Warning: This contains spoilers for Episode 22 of Riverdale Season 2. Not seen Riverdale? Catch up with spoiler-free review of the first three episodes.
Riverdale Season 2’s very final moments left viewers on the edge of their seats, thanks to Hiram Lodge (Mark Consuelos) stitching Archiekins (KJ Apa) up like a kipper, with our flame-haired sensitive jock clapped in irons and taken to the cop shop on bogus murder charges. However, Episode 22 felt like the calm after the storm, instead of building on Episode 21’s riveting and action-packed narrative. It’s a grumble we’ve persistently made through this sophomore run, and we’ll make it once more, with feeling – there are too many episodes.
There was a second Black Hood, after all, and it turned out to be Tall Boy working for Hiram Lodge. That’s been a suspicion – that Mr. Lodge benefitted from the chaos wrought by Hal Cooper (the real Black Hood) and his bloody reign of terror – for a few weeks now, and the last episode in this season’s run also proved Hiram is prepared to do anything to anyone to get what he wants. And what does he want? Like Riverdale’s answer to Darwin Mayflower from Hudson Hawk, he wants World Domination. Okay, maybe the world can wait, but he sure plans on making the town his personal fiefdom and not even Mayor Hermione Lodge (Marisol Nichols) or daughter Veronica (Camilla Mendes) is going to stop him. Consuelos has been excellent since his introduction and he’s made Hiram a truly captivating baddie. He can be charming, reasonable and logical, but you do not get in his way.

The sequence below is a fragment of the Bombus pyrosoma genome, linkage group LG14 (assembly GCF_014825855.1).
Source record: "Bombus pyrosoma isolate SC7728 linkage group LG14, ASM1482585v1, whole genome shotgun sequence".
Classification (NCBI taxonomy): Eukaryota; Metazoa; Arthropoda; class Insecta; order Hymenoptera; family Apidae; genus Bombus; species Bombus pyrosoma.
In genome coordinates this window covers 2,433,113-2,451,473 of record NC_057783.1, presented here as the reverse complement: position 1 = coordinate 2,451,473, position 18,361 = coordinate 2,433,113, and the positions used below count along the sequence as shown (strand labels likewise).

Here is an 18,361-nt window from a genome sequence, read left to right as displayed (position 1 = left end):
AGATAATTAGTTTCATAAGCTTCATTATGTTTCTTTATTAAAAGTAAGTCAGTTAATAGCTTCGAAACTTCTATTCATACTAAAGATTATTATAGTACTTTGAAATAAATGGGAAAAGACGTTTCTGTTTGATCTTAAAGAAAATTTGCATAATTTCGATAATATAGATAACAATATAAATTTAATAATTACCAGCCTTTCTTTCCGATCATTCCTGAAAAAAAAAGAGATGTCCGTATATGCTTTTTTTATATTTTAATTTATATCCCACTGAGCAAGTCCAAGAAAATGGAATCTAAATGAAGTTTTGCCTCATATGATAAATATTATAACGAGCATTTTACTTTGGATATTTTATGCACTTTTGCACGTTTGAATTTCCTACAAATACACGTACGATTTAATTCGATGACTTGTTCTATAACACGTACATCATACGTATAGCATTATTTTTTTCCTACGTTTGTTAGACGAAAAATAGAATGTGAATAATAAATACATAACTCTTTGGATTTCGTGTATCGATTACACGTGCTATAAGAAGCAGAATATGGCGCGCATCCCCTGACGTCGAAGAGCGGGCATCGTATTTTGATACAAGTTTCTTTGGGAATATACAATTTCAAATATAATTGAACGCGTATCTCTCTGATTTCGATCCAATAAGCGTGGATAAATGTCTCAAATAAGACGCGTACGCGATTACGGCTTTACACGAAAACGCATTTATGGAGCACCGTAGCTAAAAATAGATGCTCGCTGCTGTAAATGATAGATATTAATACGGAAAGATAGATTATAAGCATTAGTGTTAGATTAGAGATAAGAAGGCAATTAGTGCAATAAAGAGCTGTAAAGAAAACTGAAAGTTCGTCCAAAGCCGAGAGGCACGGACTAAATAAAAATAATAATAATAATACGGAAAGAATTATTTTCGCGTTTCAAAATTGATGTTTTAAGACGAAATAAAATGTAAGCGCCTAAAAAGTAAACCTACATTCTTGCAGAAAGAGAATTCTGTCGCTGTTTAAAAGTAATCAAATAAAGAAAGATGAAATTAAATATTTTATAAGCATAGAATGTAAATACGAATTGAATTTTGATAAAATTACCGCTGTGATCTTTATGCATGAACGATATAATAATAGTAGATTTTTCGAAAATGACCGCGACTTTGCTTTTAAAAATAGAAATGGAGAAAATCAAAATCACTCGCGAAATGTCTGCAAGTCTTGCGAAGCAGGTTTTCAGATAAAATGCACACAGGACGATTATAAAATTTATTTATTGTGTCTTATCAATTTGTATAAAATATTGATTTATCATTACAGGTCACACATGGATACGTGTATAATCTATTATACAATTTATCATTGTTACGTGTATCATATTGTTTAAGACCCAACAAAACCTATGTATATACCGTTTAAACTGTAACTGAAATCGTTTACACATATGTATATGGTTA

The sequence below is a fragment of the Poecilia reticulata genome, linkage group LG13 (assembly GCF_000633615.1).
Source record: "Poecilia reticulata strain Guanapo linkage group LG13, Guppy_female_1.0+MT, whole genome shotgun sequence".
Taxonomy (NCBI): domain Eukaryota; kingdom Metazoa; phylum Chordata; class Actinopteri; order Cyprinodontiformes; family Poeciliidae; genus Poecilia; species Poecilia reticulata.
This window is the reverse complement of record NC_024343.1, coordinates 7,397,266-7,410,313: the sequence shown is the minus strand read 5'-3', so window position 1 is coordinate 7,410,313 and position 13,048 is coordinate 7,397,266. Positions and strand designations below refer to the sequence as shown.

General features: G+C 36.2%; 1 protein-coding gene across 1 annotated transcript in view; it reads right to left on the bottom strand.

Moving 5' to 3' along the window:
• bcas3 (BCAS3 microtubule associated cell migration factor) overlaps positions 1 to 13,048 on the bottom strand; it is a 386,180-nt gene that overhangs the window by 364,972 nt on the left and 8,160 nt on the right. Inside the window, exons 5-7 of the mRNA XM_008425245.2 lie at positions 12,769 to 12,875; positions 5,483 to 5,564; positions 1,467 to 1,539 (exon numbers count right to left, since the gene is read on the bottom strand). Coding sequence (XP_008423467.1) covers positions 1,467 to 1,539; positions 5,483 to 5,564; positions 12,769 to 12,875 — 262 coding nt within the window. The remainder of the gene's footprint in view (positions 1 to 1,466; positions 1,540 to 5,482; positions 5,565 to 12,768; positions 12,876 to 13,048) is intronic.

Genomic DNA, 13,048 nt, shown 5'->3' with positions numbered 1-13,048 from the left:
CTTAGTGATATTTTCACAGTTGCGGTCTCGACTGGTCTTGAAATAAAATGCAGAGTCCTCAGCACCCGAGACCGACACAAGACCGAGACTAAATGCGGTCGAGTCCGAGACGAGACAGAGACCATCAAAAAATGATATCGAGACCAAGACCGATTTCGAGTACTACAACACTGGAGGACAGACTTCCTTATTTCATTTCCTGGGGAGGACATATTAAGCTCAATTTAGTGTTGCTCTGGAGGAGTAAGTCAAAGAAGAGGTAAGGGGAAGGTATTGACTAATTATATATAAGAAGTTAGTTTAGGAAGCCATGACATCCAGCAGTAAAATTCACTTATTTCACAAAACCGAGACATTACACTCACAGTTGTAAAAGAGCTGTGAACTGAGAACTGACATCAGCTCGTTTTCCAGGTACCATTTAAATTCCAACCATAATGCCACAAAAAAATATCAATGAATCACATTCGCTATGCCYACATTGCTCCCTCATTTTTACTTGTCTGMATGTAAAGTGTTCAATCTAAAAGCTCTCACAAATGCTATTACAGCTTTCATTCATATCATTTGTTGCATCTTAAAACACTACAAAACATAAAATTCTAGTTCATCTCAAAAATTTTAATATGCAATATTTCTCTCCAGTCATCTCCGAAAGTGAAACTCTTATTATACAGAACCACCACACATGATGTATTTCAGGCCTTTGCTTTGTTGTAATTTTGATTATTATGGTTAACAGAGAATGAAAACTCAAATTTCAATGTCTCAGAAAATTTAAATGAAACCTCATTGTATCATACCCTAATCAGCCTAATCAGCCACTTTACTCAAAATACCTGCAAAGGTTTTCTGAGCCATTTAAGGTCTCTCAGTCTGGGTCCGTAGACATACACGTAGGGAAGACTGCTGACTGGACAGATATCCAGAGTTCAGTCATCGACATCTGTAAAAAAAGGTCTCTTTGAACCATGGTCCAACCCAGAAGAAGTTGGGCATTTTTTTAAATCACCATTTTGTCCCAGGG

Betty (Lili Reinhardt) visited Hal (Lochlyn Munro) in a straight up homage to Silence of the Lambs, with the serial killer in a plexiglass cell and Betty informing her maniacal old man that she will banish the darkness from her soul. Which is a shame, because Dark Betty was super fun. But it’s clear the girl’s stranger side threatened to get too out of hand. There was a lovely, poignant moment, when she asked Jug (Cole Sprouse) whether evil was genetic, asking aloud if she’s destined to be monstrous like the Cooper men. This troubling notion – evil is a gene and a lineage – is a pretty heavy thing for a young person to ponder and Reinhardt played her scene beautifully.
With the gang having patched up their differences and Veronica buying Pop’s from her dad, Archie’s arrest threw a mighty spanner into the works and set up Season 3 with much anticipation. While it wasn’t as good as Fred Andrews (Sideshow Luke Perry) getting clipped in Pop’s, Archiekins sure is in a tight jam, but V, B and Jug are there for him again. Cheryl Blossom has arguably had the best character arc of the lot. Madelaine Petsch is so good as Cheryl, and her journey from high school stereotype to out and proud honorary serpent (she’s dating Toni Topaz) has been hugely entertaining.
While it’s a shame there was no Sabrina cameo to set up the ‘Chilling Adventures’ of the teenage witch, the spin-off show is currently in production, and fans are awaiting crossover episodes down the line, as Greendale (Sabrina’s hometown) has been firmly established in Riverdale’s world. Hopefully, both series will hire more and more ‘name’ guest directors. Tim Hunter – former Twin Peaks alumni – crafted some brilliant and memorable imagery during his stint on bull horn duties. More of that, please.
What awaits us down the line? Only time will tell, but we can expect Riverdale to be gripping, funny, crazy, melodramatic, smart, postmodern, a bit daft and spread across too many episodes. See you again soon.
Riverdale is available exclusively on Netflix UK, as part of £7.99 monthly subscription.
Photos: The CW Network